Rational For Delivery Of A Coaching Session Education Essay

Published: Last Edited:

This essay has been submitted by a student. This is not an example of the work written by our professional essay writers.

A sports coach fulfils a leadership role within sport, which is characterised by goals based on improved sports performance. The purpose of this essay is to present a rational for the methods (teaching styles) chosen by a physical education group to support a coaching plan. This paper aims to demonstrate why it is important to have excellent knowledge of the activity been taught and also to show why effective communication is used. It will also show why demonstrations are used in a coaching context and one will illustrate why there is a need for feedback. "Coaching is an art of facilitating the performance, learning and development of another" (Downey, p21. 2003).

Sub-aqua is the activity chosen for the purpose of the coaching practice. Beneath the surface of the water lies another world and one may enjoy the freedom from gravity. This group decided that a democratic approach would be best suited to the coaching session. It can provide the opportunity to create a more conducting environment. A democratic approach will allow the coach to offer and share guidance to the other group members as this will permit them to be more interactive and have their input during performance. By using a democratic approach the coach can be positive with feedback and use interactive forms communication. Also decision-making is performance-led, person-centred and the Goal becomes more of a process.

Mazur (1990) defines learning as a change in individual's caused by experience. The focus of learning aims to enhance pupil's knowledge, understand sub-aqua activities, provide a fun and enjoyable lesson, advance the confidence, and skills of all pupils. Thus skills in an array of activities comprising of submerging, clearing the mask, surface diving and buddy breathing. As a group one will emphasise key teaching points throughout this session, using clear visual aids in the form of demonstrations. Hodges & Franks (2004) state that for tasks which require the sequencing together of segments that are not easily captured by verbal labels, the requirements will not easily be conveyed by verbal instructions. Within the coaching session, demonstrations will be key in the learning process as participants will be beginners. "A beginner may initially find that a more didactic instructional style helps in understanding the requirements of the task" (Honeybourne, p128. 2004). Therefore it will be more appropriate to use simple rather than complex instructions alongside demonstrations. Demonstrations are the most common way of presenting information to performers, and can give a clear picture of the action required (Foxon, 1999). The participants can then attempt to copy the demonstration hence the need for a high quality demonstration. Demonstrations are important at certain stages of the coaching process, before the skill is performed, throughout the performance period and as a conclusion to a performance. After the presentations the participants will engage in the exercises that were demonstrated as per conditions of the teaching style. Using the command teaching style, participants will follow every decision that the coach makes regarding the quality, quantity, order of exercises, when to begin and the procedure of each task. Task directions and critical analysis will also be provided in order to advance skill and technique when the children conduct their activity. Following demonstrations participants will perform each exercise as per the conditions of each teaching style. According to Metzler (2000) the selection of a particular teaching style depends on a number of factors including the intended learning outcomes, the teaching context and environment, and the learner's development stage.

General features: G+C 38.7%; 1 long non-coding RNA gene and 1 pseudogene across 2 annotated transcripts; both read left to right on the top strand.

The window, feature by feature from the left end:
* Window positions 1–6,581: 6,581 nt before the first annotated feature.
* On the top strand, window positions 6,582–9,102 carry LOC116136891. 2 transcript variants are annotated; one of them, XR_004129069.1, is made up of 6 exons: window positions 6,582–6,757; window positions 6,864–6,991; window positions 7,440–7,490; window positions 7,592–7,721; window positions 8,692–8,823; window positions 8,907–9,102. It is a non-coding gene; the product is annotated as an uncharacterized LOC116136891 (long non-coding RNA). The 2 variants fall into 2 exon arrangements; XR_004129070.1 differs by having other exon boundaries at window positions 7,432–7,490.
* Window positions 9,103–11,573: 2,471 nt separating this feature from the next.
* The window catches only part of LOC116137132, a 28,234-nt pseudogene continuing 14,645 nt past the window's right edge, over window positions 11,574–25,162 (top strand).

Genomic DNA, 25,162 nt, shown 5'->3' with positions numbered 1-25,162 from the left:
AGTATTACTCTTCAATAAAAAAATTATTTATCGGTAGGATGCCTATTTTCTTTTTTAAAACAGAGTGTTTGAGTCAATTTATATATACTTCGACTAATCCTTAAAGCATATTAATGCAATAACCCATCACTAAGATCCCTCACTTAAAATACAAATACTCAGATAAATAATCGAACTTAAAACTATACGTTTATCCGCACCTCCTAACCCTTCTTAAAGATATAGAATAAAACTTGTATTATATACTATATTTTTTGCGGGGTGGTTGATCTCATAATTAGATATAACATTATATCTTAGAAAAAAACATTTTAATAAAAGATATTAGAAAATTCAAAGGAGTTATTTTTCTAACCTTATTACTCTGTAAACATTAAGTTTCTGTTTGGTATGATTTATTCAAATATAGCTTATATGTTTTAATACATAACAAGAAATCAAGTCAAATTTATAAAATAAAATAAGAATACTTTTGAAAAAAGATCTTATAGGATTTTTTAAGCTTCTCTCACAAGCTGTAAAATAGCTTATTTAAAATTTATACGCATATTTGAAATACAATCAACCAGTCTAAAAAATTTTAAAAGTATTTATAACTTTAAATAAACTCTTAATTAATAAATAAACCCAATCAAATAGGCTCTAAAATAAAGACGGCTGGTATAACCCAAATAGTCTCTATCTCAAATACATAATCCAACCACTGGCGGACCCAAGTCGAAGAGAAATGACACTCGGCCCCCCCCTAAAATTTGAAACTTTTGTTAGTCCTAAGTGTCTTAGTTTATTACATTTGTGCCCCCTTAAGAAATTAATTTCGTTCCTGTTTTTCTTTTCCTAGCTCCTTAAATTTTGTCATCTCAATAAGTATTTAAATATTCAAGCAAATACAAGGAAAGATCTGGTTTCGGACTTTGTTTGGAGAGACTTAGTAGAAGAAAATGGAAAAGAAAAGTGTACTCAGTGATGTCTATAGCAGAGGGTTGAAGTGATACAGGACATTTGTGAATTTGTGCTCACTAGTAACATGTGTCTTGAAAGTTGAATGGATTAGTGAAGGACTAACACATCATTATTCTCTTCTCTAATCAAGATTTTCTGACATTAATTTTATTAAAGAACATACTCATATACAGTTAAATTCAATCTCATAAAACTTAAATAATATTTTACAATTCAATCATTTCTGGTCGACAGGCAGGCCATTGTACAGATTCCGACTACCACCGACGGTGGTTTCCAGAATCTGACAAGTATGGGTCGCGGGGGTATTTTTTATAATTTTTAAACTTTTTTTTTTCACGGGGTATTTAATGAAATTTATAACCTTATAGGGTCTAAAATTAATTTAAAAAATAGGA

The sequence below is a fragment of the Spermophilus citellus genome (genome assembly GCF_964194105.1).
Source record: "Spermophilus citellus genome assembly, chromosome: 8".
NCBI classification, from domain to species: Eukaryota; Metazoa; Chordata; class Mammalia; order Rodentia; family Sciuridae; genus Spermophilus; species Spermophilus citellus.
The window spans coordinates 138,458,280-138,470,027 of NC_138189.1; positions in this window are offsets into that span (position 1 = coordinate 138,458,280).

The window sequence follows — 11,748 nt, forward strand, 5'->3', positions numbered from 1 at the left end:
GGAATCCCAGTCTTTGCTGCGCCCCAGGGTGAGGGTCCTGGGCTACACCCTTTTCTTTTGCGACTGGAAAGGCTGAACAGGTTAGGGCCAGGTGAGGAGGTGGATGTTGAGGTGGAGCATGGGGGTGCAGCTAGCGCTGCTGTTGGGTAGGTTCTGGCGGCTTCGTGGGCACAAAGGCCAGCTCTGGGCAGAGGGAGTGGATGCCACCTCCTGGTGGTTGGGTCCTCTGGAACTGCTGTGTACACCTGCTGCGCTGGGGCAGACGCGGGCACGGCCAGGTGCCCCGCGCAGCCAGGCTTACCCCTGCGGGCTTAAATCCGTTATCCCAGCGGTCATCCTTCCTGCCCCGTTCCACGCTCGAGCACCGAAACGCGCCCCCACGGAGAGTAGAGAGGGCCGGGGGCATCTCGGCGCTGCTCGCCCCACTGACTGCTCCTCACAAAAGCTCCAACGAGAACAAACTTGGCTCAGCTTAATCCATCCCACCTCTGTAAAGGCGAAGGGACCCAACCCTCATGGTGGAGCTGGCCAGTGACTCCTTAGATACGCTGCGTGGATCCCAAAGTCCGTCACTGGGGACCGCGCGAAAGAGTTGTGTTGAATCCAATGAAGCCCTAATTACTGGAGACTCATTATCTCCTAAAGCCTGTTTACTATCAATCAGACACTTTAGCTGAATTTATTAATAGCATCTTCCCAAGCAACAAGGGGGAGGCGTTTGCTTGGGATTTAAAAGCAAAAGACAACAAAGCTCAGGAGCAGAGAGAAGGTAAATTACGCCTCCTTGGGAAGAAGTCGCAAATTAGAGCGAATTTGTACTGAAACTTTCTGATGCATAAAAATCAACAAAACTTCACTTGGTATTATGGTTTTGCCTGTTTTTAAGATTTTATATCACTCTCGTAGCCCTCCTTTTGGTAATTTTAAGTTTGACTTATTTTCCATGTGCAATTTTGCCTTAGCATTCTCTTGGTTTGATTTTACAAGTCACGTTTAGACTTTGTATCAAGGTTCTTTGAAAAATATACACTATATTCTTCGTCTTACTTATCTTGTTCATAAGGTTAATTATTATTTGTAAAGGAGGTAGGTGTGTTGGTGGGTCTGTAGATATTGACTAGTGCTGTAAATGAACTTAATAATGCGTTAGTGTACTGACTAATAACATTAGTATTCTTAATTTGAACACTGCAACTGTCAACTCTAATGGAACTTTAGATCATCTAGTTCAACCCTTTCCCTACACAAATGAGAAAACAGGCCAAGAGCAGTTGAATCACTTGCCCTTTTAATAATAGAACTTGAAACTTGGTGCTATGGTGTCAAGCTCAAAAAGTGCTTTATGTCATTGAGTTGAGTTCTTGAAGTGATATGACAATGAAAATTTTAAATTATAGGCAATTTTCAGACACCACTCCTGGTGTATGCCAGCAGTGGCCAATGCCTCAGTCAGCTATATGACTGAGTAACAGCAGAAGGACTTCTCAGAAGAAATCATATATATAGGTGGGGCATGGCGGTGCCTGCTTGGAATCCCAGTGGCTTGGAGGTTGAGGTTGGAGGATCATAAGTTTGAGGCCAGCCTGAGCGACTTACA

Mosston teaching styles.

Style A Command - the teacher makes all decisions

Style B Practice - the Students carry out teacher-prescribed tasks

Style C Reciprocal - the Students work in pairs: one performs, the other provides feedback

Style D Self-check -the Students assess their own performance against criteria

Style E Inclusion - the Teacher planned. Student monitors own work.

Style F Guided Discovery - the Students solve teacher set movement problems with assistance

Style G Divergent -the Students solve problems without assistance from the teacher

Style H Individual -the Teacher determines content. Student plans the programme.

Style I Learner Initiated - the Student plans own programme. Teacher is advisor.

Style J Self Teaching -the Student takes full responsibility for the learning process.